A final note on the new EPA is that the law allows for a statute of limitations of six years (versus two years for the NJ LAD), and that an unlawful employment practice occurs each time the employee experiences compensation discrimination; i.e., each paycheck paid to an employee is a separate act.  Therefore, employers should take reasonable action to comply with the new EPA now to help limit your liability.

Tax Scam Alert

Scammers’ tactics are always evolving to try to stay ahead of the news in an attempt to catch individuals off guard. This is especially true during tax season. We hear the warnings on the evening news and in news articles. PBGW wants to remind all our clients to be aware of the tactics that have been used and to be wary of anyone—no matter how convincing or how threatening they may be—who may be trying to gain access to your personal information or bank account information.

The IRS will not contact taxpayers by way of email, text messages, or social media to request personal or financial information, and they generally won’t rely on phone contact unless they’ve already sent several notices via the United States Postal Service. When the IRS does request payment, the IRS representatives will always ask that payments be made to the United States Treasury and they will give you the opportunity to question or appeal the amount owed. The IRS will NOT call to demand payment via a prepaid debit card, gift card, credit or debit card, or wire transfer. Nor will they threaten to send the police or other law-enforcement officials to arrest you, or threaten deportation or the suspension of your business or your driver’s license. If a caller uses any of these tactics or becomes hostile or insulting, it should tip you off that he/she is trying to scam you out of your hard-earned money.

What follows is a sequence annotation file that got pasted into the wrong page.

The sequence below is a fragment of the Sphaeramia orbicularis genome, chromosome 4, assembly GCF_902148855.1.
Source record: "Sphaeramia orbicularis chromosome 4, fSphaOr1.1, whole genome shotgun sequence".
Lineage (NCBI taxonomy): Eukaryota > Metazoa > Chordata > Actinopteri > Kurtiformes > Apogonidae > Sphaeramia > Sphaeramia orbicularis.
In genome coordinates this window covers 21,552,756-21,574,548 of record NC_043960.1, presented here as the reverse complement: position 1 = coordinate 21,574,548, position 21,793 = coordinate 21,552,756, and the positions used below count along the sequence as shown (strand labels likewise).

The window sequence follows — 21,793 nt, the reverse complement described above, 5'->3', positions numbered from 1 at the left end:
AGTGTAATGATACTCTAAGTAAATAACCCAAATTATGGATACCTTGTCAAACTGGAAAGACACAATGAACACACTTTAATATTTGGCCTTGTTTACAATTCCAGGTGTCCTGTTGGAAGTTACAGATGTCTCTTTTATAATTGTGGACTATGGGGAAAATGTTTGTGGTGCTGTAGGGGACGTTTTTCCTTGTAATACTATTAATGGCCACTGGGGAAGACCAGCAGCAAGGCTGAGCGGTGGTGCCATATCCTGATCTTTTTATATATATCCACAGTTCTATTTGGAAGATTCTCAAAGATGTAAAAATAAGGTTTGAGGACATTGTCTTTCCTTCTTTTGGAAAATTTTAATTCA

Regardless of what your caller ID shows and the personal information the caller may have about you, which might lead you to believe that he/she is the official they say they are, don’t let your guard down. The Internet has more details about you than you care to know, all accessible with a few clicks of a mouse, and scammers can use caller ID spoofing to make the number appear as “IRS” on your phone. The top area codes from which these scams are currently coming are 202 (Washington, DC), 206 (Seattle), 314 (St Louis), 315 (New York), 415 (San Francisco), 470 (Atlanta), 631 (Long Island, NY), 646 (NY City), and 786 (Miami). To report IRS phone scams, you may call the Treasury Inspector General for Tax Administration at 800-366-4484 and/or contact the Federal Trade Commission at

Now that some taxpayers may be expecting a refund, scammers may be sending emails posing as the Taxpayer Advocacy Panel (TAP) concerning your refund. Do not respond or click the links embedded in the email. TAP does not deal with individual taxpayer’s refunds, nor will they request individual taxpayer’s information. If you receive such an email, you can make the IRS aware of it by forwarding it to [email protected].

Of course, if you have concerns about an issue with the IRS or receive an IRS notice, we encourage you to contact your accountant and let them help you resolve the issue.